The ship-phone speaker clicked. It said curtly: "Notice. We have arrived at Xosa II and have established an orbit about it. A landing will be made by boat."

Bordman's mouth dropped open.

"What the devil's this?" he demanded.

"Adventure, maybe," said Aletha. Her eyes crinkled very pleasantly when she smiled. She wore the modern Amerind dress--a sign of pride in the ancestry which now implied such diverse occupations as interstellar steel construction and animal husbandry and llano-planet colonization. "If it were adventure, as the only girl on this ship I'd have to be in the landing party, lest the tedium of orbital waiting make the"--her smile widened to a grin--"the pent-up restlessness of trouble-makers in the crew----"

The ship-phone clicked again.

"Mr. Bordman. Miss Redfeather. According to advices from the ground, the ship may have to stay in orbit for a considerable time. You will accordingly be landed by boat. Will you make yourselves ready, please, and report to the boat-blister?" The voice paused and added, "Hand luggage only, please."

Aletha's eyes brightened. Bordman felt the shocked incredulity of a man accustomed to routine when routine is impossibly broken. Of course survey ships made boat landings from orbit, and colony ships let down robot hulls by rocket when there was as yet no landing grid for the handling of a ship. But never before in his experience had an ordinary freighter, on a routine voyage to a colony ready for its final degree-of-completion survey, ever landed anybody by boat.

"This is ridiculous!" said Bordman, fuming.

"Maybe it's adventure," said Aletha. "I'll pack."

She disappeared into her cabin. Bordman hesitated. Then he went into his own. The colony on Xosa II had been established two years ago. Minimum comfort conditions had been realized within six months. A temporary landing grid for light supply ships was up within a year. It had permitted stock-piling, and it had been taken down to be rebuilt as a permanent grid with every possible contingency provided for. The eight months since the last ship landing was more than enough for the building of the gigantic, spidery, half-mile-high structure which would handle this planet's interstellar commerce. There was no excuse for an emergency! A boat landing was nonsensical!

But he surveyed the contents of his cabin. Most of the cargo of the Warlock was smelter equipment which was to complete the outfitting of the colony. It was to be unloaded first. By the time the ship's holds were wholly empty, the smelter would be operating. The ship would wait for a full cargo of pig metal. Bordman had expected to live in this cabin while he worked on the survey he'd come to make, and to leave again with the ship.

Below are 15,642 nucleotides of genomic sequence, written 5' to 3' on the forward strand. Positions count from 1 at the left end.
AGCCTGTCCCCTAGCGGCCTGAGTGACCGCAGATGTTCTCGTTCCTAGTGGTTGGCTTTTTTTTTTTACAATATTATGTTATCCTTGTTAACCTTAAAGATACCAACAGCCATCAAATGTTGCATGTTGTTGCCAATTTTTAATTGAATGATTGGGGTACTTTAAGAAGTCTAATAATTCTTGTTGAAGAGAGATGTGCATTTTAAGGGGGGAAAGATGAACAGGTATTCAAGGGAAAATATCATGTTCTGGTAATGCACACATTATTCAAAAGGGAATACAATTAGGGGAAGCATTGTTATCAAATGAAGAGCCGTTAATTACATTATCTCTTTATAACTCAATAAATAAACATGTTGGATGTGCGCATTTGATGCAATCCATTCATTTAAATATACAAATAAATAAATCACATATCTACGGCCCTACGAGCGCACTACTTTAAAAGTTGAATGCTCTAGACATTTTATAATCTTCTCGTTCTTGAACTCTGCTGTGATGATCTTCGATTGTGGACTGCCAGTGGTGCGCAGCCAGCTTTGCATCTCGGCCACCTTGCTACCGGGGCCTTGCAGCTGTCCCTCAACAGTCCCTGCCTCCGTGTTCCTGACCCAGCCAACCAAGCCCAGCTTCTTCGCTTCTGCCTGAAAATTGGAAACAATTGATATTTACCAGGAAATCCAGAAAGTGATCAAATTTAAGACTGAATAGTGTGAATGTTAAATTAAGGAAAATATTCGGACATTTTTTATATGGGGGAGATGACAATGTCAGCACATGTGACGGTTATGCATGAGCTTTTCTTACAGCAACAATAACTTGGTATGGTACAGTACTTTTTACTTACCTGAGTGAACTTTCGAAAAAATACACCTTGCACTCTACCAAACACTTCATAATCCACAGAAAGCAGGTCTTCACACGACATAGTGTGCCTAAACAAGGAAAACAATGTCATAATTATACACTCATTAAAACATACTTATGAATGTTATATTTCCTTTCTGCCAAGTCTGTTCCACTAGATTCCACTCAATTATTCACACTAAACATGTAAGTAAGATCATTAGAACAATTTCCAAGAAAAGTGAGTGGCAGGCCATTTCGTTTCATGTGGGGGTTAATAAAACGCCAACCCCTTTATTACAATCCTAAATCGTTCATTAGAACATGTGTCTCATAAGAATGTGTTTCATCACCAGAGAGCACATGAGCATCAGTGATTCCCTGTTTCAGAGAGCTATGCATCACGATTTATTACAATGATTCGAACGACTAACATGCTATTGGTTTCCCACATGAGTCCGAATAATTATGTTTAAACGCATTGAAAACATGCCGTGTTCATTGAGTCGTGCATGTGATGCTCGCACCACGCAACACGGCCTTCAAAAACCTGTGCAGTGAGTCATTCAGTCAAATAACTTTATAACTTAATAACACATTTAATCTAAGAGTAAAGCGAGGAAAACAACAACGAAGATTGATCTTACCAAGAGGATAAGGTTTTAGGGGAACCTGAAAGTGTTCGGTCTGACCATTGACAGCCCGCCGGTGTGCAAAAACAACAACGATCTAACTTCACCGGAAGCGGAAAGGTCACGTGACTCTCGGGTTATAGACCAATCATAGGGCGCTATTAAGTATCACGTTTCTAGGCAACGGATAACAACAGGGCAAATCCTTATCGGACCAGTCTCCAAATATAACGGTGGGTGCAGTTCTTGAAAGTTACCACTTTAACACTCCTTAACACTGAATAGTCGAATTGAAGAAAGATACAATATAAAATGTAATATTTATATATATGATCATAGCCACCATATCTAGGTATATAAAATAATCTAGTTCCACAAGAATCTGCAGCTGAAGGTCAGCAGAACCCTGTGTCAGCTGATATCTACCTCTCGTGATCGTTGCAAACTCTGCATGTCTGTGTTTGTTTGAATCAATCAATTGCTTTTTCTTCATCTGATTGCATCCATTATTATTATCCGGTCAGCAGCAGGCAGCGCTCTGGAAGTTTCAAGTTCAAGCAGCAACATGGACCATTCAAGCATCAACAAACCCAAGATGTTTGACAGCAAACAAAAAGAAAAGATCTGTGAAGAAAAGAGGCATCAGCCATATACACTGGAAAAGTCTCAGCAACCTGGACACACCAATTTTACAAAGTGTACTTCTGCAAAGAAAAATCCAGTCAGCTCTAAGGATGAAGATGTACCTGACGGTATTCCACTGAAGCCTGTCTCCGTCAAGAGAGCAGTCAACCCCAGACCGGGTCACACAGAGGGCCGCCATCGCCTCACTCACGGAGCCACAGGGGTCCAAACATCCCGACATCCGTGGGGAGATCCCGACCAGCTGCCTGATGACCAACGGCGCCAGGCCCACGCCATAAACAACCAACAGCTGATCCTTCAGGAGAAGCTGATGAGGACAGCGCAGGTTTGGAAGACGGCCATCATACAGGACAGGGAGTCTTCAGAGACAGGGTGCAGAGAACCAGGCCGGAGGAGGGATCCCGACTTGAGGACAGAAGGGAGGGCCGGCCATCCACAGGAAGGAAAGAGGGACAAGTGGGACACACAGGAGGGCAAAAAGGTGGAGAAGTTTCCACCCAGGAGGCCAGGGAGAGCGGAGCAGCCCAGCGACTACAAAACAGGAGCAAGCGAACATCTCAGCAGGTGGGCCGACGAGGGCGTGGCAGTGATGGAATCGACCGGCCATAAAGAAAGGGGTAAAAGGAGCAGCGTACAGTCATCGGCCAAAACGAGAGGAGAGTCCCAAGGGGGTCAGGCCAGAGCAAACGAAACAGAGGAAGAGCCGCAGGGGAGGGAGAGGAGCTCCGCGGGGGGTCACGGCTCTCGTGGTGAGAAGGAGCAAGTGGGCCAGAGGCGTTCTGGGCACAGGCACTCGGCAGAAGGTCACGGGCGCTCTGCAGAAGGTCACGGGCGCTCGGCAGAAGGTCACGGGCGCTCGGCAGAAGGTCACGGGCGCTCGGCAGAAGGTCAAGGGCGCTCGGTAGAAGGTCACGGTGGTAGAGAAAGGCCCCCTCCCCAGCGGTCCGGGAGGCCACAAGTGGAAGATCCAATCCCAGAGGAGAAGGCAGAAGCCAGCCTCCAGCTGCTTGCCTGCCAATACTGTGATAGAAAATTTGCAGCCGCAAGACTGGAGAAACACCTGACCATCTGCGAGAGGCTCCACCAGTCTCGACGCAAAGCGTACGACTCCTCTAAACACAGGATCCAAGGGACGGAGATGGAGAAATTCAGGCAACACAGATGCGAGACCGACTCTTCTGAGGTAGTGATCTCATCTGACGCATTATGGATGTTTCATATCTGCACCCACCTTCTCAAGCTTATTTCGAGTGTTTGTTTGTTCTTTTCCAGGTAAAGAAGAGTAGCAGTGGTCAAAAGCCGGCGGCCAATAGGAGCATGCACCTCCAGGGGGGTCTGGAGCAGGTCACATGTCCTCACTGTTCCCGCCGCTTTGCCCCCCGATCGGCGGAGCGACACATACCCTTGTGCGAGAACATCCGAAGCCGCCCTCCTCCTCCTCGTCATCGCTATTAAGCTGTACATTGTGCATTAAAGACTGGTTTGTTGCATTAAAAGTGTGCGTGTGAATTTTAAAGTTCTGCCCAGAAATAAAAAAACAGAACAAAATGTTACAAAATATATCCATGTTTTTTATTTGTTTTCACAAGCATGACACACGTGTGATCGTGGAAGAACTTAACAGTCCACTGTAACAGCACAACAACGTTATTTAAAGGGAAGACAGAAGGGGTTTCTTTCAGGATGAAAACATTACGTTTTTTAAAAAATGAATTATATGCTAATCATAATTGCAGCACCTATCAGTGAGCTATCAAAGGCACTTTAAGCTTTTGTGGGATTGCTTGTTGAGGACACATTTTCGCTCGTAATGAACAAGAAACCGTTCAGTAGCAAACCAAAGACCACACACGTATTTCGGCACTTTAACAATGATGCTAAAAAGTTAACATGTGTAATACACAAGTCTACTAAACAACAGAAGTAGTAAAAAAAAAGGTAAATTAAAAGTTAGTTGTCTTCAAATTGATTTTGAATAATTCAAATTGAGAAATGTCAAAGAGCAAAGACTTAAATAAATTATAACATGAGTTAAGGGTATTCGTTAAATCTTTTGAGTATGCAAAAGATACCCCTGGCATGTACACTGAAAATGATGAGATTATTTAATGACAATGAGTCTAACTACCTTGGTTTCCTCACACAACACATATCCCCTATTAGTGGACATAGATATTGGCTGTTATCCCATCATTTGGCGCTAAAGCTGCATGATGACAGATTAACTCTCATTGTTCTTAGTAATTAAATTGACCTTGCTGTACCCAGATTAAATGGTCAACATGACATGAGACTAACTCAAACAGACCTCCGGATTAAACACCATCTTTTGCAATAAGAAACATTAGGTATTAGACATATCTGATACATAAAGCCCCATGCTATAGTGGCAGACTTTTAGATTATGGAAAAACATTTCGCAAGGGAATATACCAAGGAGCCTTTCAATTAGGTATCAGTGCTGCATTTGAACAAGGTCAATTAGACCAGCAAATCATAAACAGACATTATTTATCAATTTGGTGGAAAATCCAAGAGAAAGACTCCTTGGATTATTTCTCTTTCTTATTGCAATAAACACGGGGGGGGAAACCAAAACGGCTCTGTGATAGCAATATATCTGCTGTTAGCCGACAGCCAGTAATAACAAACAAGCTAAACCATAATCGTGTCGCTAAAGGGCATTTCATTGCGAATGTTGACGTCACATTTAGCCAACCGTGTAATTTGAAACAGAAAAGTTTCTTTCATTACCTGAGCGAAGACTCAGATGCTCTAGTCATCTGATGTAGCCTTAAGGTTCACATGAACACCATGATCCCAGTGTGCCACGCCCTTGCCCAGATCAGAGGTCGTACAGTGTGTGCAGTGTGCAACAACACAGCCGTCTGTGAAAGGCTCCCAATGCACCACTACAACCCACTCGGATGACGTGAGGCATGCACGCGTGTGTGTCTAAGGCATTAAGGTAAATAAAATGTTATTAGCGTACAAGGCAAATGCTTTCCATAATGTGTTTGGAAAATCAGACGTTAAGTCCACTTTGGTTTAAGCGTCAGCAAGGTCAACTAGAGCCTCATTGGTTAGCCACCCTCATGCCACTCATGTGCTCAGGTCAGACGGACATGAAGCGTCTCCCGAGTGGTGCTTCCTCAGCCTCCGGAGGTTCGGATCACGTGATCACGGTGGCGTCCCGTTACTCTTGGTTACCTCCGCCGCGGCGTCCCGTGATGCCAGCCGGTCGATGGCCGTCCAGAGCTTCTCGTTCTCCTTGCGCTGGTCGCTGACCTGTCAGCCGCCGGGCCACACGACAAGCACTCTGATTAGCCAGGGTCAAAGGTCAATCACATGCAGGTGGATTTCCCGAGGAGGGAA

Now he was to go aground by boat. He fretted. The only emergency equipment he could possibly need was a heat-suit. He doubted the urgency of that. But he packed some clothing for indoors, and then defiantly included his specbook and the volumes of definitive data to which specifications for structures and colonial establishments always referred. He'd get to work on his report immediately he landed.

He went out of the passenger's lounge to the boat-blister. An engineer's legs projected from the boat port. The engineer withdrew, with a strip of tape from the boat's computer. He compared it dourly with a similar strip from the ship's figurebox. Bordman consciously acted according to the best traditions of passengers.

"What's the trouble?" he asked.

"We can't land," said the engineer shortly.

He went away--according to the tradition by which ships' crews are always scornful of passengers.

Bordman scowled. Then Aletha came, carrying a not-too-heavy bag. Bordman put it in the boat, disapproving of the crampedness of the craft. But this wasn't a lifeboat. It was a landing boat. A lifeboat had Lawlor drive and could travel light-years, but in the place of rockets and rocket fuel it had air-purifiers and water-recovery units and food-stores. It couldn't land without a landing grid aground, but it could get to a civilized planet. This landing boat could land without a grid, but its air wouldn't last long.

"Whatever's the matter," said Bordman darkly, "it's incompetence somewhere!"

But he couldn't figure it out. This was a cargo ship. Cargo ships neither took off nor landed under their own power. It was too costly of fuel they would have to carry. So landing grids used local power--which did not have to be lifted--to heave ships out into space, and again used local power to draw them to ground again. Therefore ships carried fuel only for actual space-flight, which was economy. Yet landing grids had no moving parts, and while they did have to be monstrous structures they actually drew power from planetary ionospheres. So with no moving parts to break down and no possibility of the failure of a power source--landing grids couldn't fail! So there couldn't be an emergency to make a ship ride orbit around a planet which had a landing grid!

The engineer came back. He carried a mail sack full of letter-reels. He waved his hand. Aletha crawled into the landing-boat port. Bordman followed. Four people, with a little crowding, could have gotten into the little ship. Three pretty well filled it. The engineer followed them and sealed the port.

"Sealed off," he said into the microphone before him.

The exterior-pressure needle moved halfway across the dial. The interior-pressure needle stayed steady.

"All tight," said the engineer.

The exterior-pressure needle flicked to zero. There were clanking sounds. The long halves of the boat-blister stirred and opened, and abruptly the landing boat was in an elongated cup in the hull-plating, and above them there were many, many stars. The enormous disk of a nearby planet floated into view around the hull. It was monstrous and blindingly bright. It was of a tawny color, with great, irregular areas of yellow and patches of bluishness. But most of it was the color of sand. And all its colors varied in shade--some places were lighter and some darker--and over at one edge there was blinding whiteness which could not be anything but an ice cap. But Bordman knew that there was no ocean or sea or lake on all this whole planet, and the ice cap was more nearly hoarfrost than such mile-deep glaciation as would be found at the poles of a maximum-comfort world.